The 10 Biggest Food Recalls In American History

The 10 Biggest Food Recalls in American History

Food recalls are no fun for anybody involved. Hundreds of millions of pounds of foods have been pulled from the market for various reasons in the past several decades. We've rounded up the 10 biggest recalls from this time. 

#10 Wright Country/ Hillandale Farms Eggs, 2010

More than half a billion eggs were recalled in 2010 after the Centers for Disease Control and Prevention tracked a salmonella outbreak to a plant in Iowa. More than 1,900 people were infected by the outbreak, but, thankfully, no deaths were reported. 

#9 Menu Foods Pet Food, 2007

Wheat gluten linked to a Chinese supplier used by a pet food company called Menu Foods, was the source of a major recall in 2007. The gluten was contaminated with a chemical called melamine, which causes kidney failure when consumed. After the deaths of 14 cats and dogs, the company recalled about 60 million cans and packages of their pet food. 

#8 ConAgra Beef, 2002

After 19 people fell ill with E. coli in six states in 2009, the outbreak was traced back to a ConAgra beef Company plant in Greeley, Colorado. More than 19 million pounds of the ground beef, made from contaminated "beef trim," was recalled, much of it having already been consumed by the time the recall was issued. The meat was sold to wholesalers who ground, mixed, and repackaged it for grocery chains. 

#7 Topps Meats Frozen Ground Beef Patties, 2007

Thirty people in eight states were sickened by E. coli after eating hamburgers made with frozen ground beef patties produced by Topps Meat Company in 2007, leading the company to recall 21.7 million pounds of ground meat — an entire year's worth of production. Six days after issuing the recall, the company, which was at the time the country's leading seller of frozen hamburger patties, shut down operations permanently.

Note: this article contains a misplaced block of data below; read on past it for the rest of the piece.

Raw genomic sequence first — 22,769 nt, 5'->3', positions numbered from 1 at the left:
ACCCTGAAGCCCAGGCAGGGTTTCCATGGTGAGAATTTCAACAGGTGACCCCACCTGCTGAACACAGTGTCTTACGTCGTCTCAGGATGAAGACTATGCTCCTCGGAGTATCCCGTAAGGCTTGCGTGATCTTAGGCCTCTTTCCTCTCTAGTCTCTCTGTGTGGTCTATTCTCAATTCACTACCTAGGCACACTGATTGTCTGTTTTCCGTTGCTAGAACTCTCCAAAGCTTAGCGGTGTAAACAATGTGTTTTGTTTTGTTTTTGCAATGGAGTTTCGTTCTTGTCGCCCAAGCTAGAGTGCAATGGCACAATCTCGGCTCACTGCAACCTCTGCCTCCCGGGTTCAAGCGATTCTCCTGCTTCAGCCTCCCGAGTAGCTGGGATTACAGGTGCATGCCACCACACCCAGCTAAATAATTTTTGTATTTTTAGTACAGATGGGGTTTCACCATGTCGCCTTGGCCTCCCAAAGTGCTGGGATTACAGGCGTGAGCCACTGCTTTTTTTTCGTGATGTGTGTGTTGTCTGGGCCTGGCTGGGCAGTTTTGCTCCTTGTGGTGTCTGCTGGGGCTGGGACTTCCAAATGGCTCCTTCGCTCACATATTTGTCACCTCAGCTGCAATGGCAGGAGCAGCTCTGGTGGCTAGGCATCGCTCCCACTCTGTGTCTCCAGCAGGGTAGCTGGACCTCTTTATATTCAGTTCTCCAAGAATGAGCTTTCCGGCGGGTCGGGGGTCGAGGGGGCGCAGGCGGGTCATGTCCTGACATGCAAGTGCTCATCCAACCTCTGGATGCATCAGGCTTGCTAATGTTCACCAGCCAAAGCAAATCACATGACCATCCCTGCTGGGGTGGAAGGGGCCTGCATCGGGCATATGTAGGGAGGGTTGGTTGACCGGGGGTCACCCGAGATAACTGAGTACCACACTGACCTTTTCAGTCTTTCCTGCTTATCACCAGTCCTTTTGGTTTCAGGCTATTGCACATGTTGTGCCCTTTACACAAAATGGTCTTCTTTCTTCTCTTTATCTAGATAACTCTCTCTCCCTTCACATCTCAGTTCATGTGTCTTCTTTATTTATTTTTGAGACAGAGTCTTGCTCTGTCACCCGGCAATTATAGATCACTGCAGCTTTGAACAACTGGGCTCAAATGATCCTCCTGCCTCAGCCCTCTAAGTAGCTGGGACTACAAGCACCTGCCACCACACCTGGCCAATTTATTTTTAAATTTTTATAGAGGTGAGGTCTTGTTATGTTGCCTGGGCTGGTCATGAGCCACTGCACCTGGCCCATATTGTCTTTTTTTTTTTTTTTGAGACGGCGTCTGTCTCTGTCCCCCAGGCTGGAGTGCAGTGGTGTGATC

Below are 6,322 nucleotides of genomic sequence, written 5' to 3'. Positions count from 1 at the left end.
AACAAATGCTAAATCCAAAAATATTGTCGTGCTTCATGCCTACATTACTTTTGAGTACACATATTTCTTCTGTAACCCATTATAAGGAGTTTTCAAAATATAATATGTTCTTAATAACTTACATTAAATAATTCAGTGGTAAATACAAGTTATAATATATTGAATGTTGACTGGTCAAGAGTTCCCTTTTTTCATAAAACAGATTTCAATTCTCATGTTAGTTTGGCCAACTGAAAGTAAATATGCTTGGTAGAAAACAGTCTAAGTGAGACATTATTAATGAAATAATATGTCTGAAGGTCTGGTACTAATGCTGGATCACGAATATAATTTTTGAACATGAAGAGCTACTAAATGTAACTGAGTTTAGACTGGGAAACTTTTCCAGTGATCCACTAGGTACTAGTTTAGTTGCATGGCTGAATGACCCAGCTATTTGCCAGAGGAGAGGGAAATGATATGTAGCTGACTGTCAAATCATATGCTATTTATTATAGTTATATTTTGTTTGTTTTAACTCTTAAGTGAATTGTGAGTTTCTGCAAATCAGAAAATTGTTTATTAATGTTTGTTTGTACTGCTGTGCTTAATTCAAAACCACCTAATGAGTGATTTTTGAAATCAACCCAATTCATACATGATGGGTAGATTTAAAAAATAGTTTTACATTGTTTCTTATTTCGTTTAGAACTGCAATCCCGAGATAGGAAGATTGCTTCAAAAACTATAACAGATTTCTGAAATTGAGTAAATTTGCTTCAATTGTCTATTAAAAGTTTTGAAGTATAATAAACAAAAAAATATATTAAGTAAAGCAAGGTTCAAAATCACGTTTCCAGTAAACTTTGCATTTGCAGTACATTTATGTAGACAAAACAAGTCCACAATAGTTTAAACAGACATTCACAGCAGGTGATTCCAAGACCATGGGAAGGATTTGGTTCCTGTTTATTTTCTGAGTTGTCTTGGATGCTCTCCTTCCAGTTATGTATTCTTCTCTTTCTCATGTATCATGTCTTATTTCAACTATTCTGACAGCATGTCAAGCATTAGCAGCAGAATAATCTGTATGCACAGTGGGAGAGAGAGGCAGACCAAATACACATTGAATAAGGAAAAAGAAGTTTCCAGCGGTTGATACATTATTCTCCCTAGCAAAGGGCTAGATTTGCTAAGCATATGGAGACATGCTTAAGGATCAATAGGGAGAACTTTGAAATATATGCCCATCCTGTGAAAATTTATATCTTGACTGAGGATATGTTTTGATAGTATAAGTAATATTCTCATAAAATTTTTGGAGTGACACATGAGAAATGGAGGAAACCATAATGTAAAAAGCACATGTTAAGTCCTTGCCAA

#6 Peanut Corporation of America, 2007–2008

Over the course of two years, the Peanut Corporation of America knowingly shipped peanut products that included a virulent strain of salmonella across the United States and Canada, leading to eight deaths and sickening more than 600 people. The company made peanut butter as well as peanut meal that was processed by other manufacturers into other foods, so more than 3,200 products in total were recalled. The company filed for bankruptcy protection in 2009, and the recall sent shockwaves through the entire peanut industry.  

#5 Hudson Beef, 1997

The largest food recall of all time when it occurred, this one affected more than 25 million pounds of ground beef produced by Hudson Beef. The meat was contaminated with E. coli, and sickened at least 16 people. Hudson lost its contract with Burger King, and the company was sold later that year. 

#4 Pilgrim’s Pride Frozen Turkey and Chicken, 2002

Pilgrim's Pride, the second-largest American poultry company behind Tyson, issued a massive recall of 27.4 million pounds of ready-to-eat chicken and turkey products in 2002 after listeria was discovered at a plant in Franconia, Pennsylvania. The outbreak resulted in 46 illnesses, seven deaths, and three stillbirths or miscarriages, and the plant shut down for good in 2006. 

#3 Cargill Ground Turkey, 2011

One person died and 75 were sickened due to contaminated ground turkey sold by Cargill, leading to the recall of more than 35 million pounds of the turkey in August 2011. The offending plant was shut down, the source of the contamination was discovered, and it reopened a week later, but less than a month after that the same salmonella strain was found again, leading to a second, smaller recall. 

#2 Sara Lee Deli Products and Hot Dogs, 1998

Sara Lee was forced to recall 35 million pounds (nearly 16,000 tons) of deli meat and hot dogs in December 1998 after it was discovered that their products were sickening people with listeria. More than 100 people were infected and 21 died, and the recall cost the company more than $100 million. 

#1 Westland/ Hallmark Beef, 2008

The largest food recall in history wasn't the result of illness, but of inhumane practices uncovered by the Humane Society of the United States.  The group released video of employees at Hallmark/ Westland meat in California mistreating sick cows on January 30, 2008, and the USDA took notice and uncovered the fact that the company failed to alert inspectors when cows were too ill to walk before slaughter, conditions which could lead to an increased risk of mad cow disease. The USDA requested that the company recall a whopping 143 million pounds of beef, spanning two years of production, even though most of it had already been consumed and the health risks were remote.